Traditional Icelandic Food - Slátur

Traditional Icelandic Food - Slátur Icelandic sheep spend the summers on free foot outback in the highland and in the fall farmers and keen assistants set


Traditional Icelandic Food - Slátur

Icelandic sheep spend the summers on free foot outback in the highland and in the fall farmers and keen assistants set out in the chilly September weather to gather their sheep in time for the round-up. That‘s where the sheep are rounded up and the farmers find their sheep and the lambs and pull them aside to take back to their farms.

Then you might say the fun is over. It‘s time to send the sheep and lambs to the slaughter house. Back in the days, Icelander’s didn’t have too much food to put on the table and had to make the most of every animal slaughtered. The meat was cured in salt or smoked so that it would last all winter and the intestines were taken for well, now it’s time to find out:

Few weeks after the round up’s it’s time to swing by the shop to pick up everything you need for making slátur.

Me and my family follow the tradition this time of year, when everything you need is available fresh, directly from the slaughterhouse and make Slátur, which is a collective word for blóđmör „blood sausage“ and lifrarpylsa „liver sausage“ – Icelandic style.

One package contains blood, liver, suet, stomachs, kidneys, hearts and sheep’s heads. Yes, sheep’s heads. They are not used for slátur but traditionally are sold along with it. You use them to make sviđ and sviđasulta, bt that is another story. You’ll also be able to buy artificial “bags” for the sausages.

You also need thread, salt, rye flour and oats.

The recipes are quite simple but the making of slátur could be considered to be quite messy.

For the traditional way of making slátur you use the sheep’s stomach as a sort of a bag for the sausage. You cut it and sew bags with an opening large enough for your hand to fit into.


Blóđmör or the blood sausage is super healthy, full of iron. You’ll need:

Sheep’s blood
Rye flour
Sheep’s suet

 How to do it:

Start by shopping the suet quite coarsely and set aside.

Pour the blood through a sieve into a large container (note this is going to be some volume), add a bit of water and about 2 table spoons of salt. Stir all the rye flour into the blood, small amount at a time until the mixture is thick enough so that your spoon stands and doesn’t fall to the sides.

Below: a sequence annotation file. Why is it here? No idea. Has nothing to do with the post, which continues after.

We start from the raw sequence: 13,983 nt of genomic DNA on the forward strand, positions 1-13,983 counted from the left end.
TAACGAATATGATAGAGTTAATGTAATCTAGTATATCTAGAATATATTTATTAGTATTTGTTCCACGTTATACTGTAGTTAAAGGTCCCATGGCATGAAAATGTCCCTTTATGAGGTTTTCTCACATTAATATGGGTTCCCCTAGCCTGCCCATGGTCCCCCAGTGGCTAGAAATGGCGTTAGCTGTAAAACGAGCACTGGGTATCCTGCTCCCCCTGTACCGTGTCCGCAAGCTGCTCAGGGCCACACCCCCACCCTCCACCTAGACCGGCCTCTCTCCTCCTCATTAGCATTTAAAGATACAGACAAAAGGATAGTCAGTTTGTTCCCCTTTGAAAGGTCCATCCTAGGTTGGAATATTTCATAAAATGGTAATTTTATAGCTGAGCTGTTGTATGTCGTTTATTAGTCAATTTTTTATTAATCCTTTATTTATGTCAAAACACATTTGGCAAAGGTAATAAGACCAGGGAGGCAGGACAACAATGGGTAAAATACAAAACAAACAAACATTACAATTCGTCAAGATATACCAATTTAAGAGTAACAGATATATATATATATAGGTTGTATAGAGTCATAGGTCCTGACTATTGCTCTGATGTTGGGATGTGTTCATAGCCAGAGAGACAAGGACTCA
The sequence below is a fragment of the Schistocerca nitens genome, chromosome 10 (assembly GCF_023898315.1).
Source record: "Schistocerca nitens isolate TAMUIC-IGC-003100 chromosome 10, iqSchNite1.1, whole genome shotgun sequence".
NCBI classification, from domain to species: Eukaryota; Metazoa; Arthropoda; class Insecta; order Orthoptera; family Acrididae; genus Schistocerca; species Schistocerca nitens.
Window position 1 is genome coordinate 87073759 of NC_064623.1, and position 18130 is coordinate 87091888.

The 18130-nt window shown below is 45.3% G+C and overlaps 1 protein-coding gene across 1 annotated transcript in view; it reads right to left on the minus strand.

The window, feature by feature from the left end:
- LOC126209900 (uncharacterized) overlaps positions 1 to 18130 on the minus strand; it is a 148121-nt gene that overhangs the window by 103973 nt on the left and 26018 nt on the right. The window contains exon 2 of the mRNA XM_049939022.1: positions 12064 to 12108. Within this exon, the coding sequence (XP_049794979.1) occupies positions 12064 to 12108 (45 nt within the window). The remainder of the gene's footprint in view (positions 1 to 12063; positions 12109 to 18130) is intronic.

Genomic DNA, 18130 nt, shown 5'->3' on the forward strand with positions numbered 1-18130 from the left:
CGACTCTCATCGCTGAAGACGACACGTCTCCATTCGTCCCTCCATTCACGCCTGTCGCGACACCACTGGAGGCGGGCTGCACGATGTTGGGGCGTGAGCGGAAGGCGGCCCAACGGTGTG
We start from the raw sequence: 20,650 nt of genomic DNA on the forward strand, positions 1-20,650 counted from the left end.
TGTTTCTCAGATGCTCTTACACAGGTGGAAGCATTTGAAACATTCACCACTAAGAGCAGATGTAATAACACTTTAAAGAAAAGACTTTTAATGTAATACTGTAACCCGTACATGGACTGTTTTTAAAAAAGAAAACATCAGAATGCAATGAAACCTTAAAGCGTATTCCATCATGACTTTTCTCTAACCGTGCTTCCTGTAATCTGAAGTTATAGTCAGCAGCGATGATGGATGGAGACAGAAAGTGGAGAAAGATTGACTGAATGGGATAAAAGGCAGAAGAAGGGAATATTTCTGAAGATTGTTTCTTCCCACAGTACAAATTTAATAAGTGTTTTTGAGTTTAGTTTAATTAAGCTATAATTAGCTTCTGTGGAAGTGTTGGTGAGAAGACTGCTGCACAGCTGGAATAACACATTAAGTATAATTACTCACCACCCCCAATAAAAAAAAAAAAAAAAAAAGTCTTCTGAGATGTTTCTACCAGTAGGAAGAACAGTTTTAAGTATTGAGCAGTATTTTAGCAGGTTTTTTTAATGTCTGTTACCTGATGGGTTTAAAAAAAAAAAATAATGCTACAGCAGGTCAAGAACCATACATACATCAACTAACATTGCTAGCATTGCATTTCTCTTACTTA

Now it’s time to take the suet and add to the mixture, just before you start filling the bags. Take a handful of the mixture and stuff it into the bag. Do not fill the bag too much so that it won’t explode when it’s boiled. The last thing you do close the bag with a few stiches before putting the blóđmör into boiling and slightly salted boiling water and boil for about two hours.

 Making of Blóđmör

Now to the lifrarpylsa “liver sausage” just as healthy as blóđmör and even more popular with children – you’ll need:

Sheep liver
Sheep kidneys
Rye flour
Sheep’s suet

Again make sure you have enough suet chopped coarsely ready. Then start chopping or grating the liver and the kidneys finely and put into large container. Add milk, salt and oats before you start adding the rye flour gradually while stirring. The mixture has the right consistency when the spoon stands by itself in it without falling to the sides.

Now it’s time to add the suet and starting stuff the mixture into the bags. Sew them up and boil for about two hours.

 Making of Lifrarpylsa

Slátur is always popular with kids and best served with typical Icelandic root vegetables such as boiled swedes, potatoes and carrots. If you’ve gotten to know the local and traditional cuisine you might have put your finger on the fact that Icelanders like thick sauces and gravies with everything, slátur is no exception and for slátur the right choice is jafningur or a kind of a béchamel sauce.

Just for the fun of it, here’s how you make jafningur:

Wheat flour

 Melt the butter in a sauce pan and add table spoon or two while stirring constantly. Add milk and keep stirring. Boil until it thickens and season with salt and sugar (it’s supposed to be slightly sweet, really).

Well, now you’ve learnt all about making slátur and we hope you’ll take the plunge and try it at home.

Oh, and sorry about the gory pictures.


Anna Katrín


Esja Travel

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